The measures of central tendency refer to the mean, median and mode. These statistical figures help to determine a central or typical value for a particular parameter. Mean, median and mode are all different, and it is important for the mathematician to know which of these values provides the best fit for a particular set of data.
The mean is the arithmetic average. Mathematicians calculate it by finding the sum of a set of numbers and dividing it by the number of items in the set. It is the most popular of all the measures of central tendencies and provides one single answer that is useful in comparing two sets of numbers. However, extreme values, known as outliers, affect the mean.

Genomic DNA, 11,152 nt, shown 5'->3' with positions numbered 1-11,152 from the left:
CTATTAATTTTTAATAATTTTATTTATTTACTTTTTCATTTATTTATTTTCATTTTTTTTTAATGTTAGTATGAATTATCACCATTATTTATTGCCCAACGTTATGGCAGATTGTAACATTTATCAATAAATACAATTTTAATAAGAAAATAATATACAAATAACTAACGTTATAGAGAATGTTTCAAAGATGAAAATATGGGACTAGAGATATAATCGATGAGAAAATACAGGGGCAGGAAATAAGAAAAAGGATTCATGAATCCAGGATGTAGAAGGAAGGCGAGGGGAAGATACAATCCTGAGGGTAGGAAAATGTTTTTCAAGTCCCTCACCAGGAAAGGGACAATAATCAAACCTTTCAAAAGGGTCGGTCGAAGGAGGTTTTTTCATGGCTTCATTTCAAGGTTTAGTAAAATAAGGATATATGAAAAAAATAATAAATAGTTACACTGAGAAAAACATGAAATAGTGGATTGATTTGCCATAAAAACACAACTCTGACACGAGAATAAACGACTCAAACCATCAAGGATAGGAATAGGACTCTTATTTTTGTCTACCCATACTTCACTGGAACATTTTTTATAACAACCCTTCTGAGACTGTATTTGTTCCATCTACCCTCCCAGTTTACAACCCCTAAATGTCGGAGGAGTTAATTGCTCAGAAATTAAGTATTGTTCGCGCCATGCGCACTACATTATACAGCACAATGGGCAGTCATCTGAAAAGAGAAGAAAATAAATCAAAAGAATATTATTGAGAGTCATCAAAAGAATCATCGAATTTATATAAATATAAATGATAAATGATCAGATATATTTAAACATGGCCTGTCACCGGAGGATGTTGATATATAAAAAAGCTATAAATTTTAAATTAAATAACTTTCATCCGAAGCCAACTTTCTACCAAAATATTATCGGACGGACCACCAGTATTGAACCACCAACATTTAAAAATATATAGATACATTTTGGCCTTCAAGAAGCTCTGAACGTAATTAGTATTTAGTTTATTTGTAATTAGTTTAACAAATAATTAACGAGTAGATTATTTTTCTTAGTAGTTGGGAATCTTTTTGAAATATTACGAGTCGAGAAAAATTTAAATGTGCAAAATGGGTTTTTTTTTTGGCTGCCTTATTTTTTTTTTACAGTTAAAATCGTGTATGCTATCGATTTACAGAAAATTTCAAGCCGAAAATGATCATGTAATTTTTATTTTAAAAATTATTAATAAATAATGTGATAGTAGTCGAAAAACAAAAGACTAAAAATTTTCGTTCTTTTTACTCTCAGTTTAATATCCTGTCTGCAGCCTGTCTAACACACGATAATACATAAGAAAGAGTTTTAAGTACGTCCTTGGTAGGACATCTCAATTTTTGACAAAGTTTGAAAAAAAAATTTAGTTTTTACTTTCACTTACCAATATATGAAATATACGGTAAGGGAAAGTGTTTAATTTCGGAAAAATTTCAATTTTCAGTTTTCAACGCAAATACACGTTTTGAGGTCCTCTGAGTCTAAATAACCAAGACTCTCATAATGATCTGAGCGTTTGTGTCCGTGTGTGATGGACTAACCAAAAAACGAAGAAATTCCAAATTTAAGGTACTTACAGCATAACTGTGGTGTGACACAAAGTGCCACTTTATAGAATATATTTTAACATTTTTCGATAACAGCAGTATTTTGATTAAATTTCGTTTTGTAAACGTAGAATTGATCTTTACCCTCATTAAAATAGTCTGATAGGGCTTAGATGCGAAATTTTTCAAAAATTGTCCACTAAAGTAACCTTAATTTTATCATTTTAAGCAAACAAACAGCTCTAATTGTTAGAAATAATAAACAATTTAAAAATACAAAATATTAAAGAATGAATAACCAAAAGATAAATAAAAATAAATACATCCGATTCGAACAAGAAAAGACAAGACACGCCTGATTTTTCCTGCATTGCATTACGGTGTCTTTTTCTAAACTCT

The median is the middle value when data points are arranged in order from smallest to largest. When the number of data points is even, the median is the mode of the two central numbers. Medians are useful when there is an outlier, and they provide a single answer for comparing two data sets. However, the median is less frequently used than the mean.
The mode is the value that appears the most times in a data set. It is useful when the data points collected are not numerical. However, it sometimes produces more than one answer. If there are no repeating values in the data set, the mode is useless.